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Taking the Time to Learn From Mistakes

We’ve recently returned from our winter holiday and things are back in full swing after a couple of very low-key and low-tech weeks off. Over the holiday I took up a hobby I tried years ago and abandoned – knitting. Just before the holiday my husband asked me to knit him a very particular style of scarf. I think in hindsight that his motivation was two fold- he wants a scarf, and he wanted me to have something to do that would force me to relax/sit still over the holiday. It’s been about three years since I’ve knit anything so I was very reluctant to take it up again. I do not consider myself a skilled knitter, even though I had completed some “challenging to me” projects at the height of my prior foray into knitting. What on earth does knitting have to do with learning or teaching? Well, quite a lot. Stick with me!
The scarf my husband asked me to knit required that I not only reacquaint myself with basic knitting technique (preparing), but that I also learn a stitch I’d never done before and learn how to join two different colours to make stripes . So, knitting needles and yarn in hand, I hopped onto YouTube and started watching how to videos until I found some that appealed to my learning style (exploring).
In “retroflection” I can now admit that the main reason why I gave up knitting 3 years ago was because I couldn’t handle making mistakes and having to undo my work or start again. What a colossal waste of time and how very frustrating! As I began this new project, I also began making those dreaded mistakes again. But this time, I am not giving up. Thanks in part to the influence of the work of Carol Dueck and Brene Brown on both my professional and personal mindsets over this past year, and because of the fact that I am motivated to complete this project for my husband. To date, I’ve restarted the scarf 8 times! I’ve put at least 5 hours just into making mistakes and learning from them as I start over, yet again (processing). I am finally at the point where I am making steady progress and can see the results of taking the time needed to learn from my mistakes and start over. This has taken a lot of commitment and perseverance, and positive self-talk as I assess my progress and plan next steps (transferring).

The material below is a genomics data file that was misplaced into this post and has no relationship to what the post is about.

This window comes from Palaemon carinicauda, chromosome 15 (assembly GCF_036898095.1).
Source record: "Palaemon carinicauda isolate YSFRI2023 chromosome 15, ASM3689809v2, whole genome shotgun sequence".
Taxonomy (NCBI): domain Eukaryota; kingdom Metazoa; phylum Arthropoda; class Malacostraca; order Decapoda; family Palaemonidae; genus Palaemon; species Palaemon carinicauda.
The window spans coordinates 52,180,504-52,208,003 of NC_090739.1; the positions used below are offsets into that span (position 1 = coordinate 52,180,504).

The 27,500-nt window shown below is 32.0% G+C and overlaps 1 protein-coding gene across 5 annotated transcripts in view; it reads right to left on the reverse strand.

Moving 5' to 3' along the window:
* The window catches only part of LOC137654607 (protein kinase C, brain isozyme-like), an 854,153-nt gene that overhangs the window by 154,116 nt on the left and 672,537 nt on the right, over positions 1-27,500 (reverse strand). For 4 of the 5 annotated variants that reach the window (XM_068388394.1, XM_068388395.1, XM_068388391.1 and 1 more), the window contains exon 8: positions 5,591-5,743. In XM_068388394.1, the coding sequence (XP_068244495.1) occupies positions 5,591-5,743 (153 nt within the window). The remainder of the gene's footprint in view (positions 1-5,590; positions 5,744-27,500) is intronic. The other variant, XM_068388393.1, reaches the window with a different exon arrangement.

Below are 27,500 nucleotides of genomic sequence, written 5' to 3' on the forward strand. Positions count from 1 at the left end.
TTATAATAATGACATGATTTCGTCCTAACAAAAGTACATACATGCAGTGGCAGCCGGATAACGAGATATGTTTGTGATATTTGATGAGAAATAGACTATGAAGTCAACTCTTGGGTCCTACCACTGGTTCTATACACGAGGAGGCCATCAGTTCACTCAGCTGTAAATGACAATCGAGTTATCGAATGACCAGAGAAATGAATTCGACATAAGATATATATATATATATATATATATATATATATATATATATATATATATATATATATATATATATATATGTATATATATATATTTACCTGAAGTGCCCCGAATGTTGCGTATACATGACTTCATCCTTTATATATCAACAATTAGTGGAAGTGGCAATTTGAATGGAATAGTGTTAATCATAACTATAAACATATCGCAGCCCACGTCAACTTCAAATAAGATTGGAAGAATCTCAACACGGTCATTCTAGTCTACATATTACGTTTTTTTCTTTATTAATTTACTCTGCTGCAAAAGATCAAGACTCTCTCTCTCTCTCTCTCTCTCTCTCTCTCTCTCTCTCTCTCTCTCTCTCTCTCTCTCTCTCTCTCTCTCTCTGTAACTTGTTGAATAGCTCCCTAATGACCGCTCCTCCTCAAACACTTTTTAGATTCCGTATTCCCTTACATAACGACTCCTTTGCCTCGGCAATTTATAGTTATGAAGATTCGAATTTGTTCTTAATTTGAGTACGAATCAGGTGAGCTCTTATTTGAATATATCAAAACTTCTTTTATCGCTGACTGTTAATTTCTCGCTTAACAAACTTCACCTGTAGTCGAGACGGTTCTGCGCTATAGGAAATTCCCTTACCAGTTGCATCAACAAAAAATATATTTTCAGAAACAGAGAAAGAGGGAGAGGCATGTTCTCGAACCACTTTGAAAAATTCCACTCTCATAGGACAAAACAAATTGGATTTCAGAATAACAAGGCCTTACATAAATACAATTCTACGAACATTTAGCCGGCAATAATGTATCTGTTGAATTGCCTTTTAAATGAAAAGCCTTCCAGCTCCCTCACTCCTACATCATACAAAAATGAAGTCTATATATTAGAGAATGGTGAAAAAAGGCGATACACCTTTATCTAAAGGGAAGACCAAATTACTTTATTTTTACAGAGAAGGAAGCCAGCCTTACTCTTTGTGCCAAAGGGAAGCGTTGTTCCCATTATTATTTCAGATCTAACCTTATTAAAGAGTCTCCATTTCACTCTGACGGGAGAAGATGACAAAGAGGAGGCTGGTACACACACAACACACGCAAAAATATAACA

Knitting is a quiet activity, and so my mind has wandered and wondered with each stitch and row. I am 67 rows in, and although I have over 900 rows left, I know what the end looks like (backwards design!) and that keeps me motivated. I know I will make lots more mistakes. I might have to undo a row, or let a mistake slip, or even (gasp!) start over again. That’s okay, because I am giving myself the space to learn because I actually WANT to improve and finish what I started. It may take a while. That’s okay too. My husband husband knows he might not wear this scarf until next winter. (He’s okay with that – I warned him this will take time!)
So now I’m wondering:

  • How often do we stop to ensure that the experiences we plan for will allow learners (that includes ourselves!) the time they need to make mistakes and have the space for do-overs, if needed?
  • What supports/safe guards do we put in place in the planning process to ensure learners have the time to work through frustrations and come out the other side where they can look back and truly reflect on their growth and progress over time?
  • How often are we giving meaningful feedback that is relevant to teachable moments in the inquiry cycle?

In my role as a curriculum coordinator, the number one frustration I hear again and again is that there is just never enough time to get it all done.

  • How often do we pull back so that we can go deeper? (or are we running in the endless race against “never enough time”?

When I was a child, I never really understood what the teacher meant when he or she said “it’s about depth not breadth, and quality is more important than quality.” Now more than ever I do – it really is the less is more principle  being put into practice. Dueck asserts that real growth and progress takes effort. Brown asserts that growth takes vulnerability – having the courage to show up and be seen. Effort + vulnerability = growth, one mistake or do-over at a time. Now that’s good math!

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My knitting project…to date!